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Terraform stores its configuration and information about the infrastructure it manages in a file called state file. The state is used to keep track of the metadata and to map actual resources to a configuration. By default, you’ll have this state file locally in your projects folder, named terraform.tfstate.

It is a security recommendation to keep Terraform states in a highly available remote data storage location. A remote state enables sharing between team members. Terraform supports storing state in:

  • Terraform Cloud
  • HashiCorp Consul
  • Amazon S3
  • Google Cloud Storage (GCS)
  • Alibaba Cloud OSS
  • Swift
  • Etcd
  • http
  • Among others

In this guide, we’ll explore how you can store your Infrastructure state in HashiCorp Consul KV data store. This backend supports state locking and good for state sharing among team members.

Step 1: Setup Consul Cluster

You need to have a working Consul cluster before you can proceed with the setup. We have complete articles only focused on installation:

Setup Consul HA Cluster on CentOS 8 / CentOS 7

Setup Consul Cluster on Ubuntu / Debian

Step 2: Configure Terraform to use Consul

Edit your Terraform main.tf file and configure Consul backend store.

# Backend
#terraform {
#  backend "local" {
#    path = "terraform.tfstate"
#  }
#}

terraform {
  backend "consul" {
    address  = "consul.example.com:8500"
    scheme   = "http"
    path     = "tf/terraform.tfstate"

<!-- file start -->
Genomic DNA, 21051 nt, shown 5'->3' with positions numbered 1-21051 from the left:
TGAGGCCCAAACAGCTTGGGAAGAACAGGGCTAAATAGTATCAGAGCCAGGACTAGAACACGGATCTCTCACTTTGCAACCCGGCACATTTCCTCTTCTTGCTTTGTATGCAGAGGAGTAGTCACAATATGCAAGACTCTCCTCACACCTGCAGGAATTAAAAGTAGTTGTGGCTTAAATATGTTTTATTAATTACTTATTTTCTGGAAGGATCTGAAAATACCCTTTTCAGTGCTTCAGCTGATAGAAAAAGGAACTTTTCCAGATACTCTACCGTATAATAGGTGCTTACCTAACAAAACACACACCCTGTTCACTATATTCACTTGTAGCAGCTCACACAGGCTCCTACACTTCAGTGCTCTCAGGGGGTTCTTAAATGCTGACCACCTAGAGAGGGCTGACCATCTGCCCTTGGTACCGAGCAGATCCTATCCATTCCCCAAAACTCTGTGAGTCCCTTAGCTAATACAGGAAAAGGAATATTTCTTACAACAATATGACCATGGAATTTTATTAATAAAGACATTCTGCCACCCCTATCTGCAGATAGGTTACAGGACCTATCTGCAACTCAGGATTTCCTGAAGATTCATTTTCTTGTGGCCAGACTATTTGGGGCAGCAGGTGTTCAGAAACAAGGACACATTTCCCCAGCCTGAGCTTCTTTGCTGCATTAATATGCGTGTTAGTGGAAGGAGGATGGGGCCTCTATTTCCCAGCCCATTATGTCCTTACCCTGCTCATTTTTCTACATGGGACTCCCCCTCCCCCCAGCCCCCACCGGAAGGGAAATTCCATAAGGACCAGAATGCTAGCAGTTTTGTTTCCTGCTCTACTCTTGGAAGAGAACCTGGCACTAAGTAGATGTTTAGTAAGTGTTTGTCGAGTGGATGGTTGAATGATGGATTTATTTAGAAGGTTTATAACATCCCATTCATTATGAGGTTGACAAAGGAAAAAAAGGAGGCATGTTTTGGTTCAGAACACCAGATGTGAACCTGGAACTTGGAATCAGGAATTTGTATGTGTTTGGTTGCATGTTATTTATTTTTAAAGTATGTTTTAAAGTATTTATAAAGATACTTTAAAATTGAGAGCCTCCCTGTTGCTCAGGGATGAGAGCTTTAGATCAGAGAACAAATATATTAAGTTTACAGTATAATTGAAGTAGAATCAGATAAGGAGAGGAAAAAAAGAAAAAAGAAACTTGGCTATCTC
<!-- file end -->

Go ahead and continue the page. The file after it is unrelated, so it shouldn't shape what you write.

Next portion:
lock     = true
    gzip     = false
  }
}

Where:

  • http://consul.example.com:8500 is the URL to your Consul cluster
  • tf/terraform.tfstate is path in the Consul KV store.
  • lock – Locks your state for all operations that could write state
  • gzip – Used to compress the state data using gzip

If you have ACL authentication, you need to set:

  • access_token / CONSUL_HTTP_TOKEN – (Required) Access token

Initialize your new or existing Terraform working directory:

$ terraform init -upgrade=true
Upgrading modules...
....
Initializing the backend...

Successfully configured the backend "consul"! Terraform will automatically
use this backend unless the backend configuration changes.

Initializing provider plugins...

Terraform has been successfully initialized!

You may now begin working with Terraform. Try running "terraform plan" to see
any changes that are required for your infrastructure. All Terraform commands
should now work.

If you ever set or change modules or backend configuration for Terraform,
rerun this command to reinitialize your working directory. If you forget, other
commands will detect it and remind you to do so if necessary.

$ terraform apply

If you navigate to Key/Value section in your Consul UI, you’ll see the path written.

You can read the contents of the state file:

Ref: Consul Backend configuration for Terraform

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More on Terraform:

How To Provision VMs on oVirt / RHEV with Terraform

How To Provision VMs on KVM with Terraform

You can support us by downloading this article as PDF from the Link below. Download the guide as PDF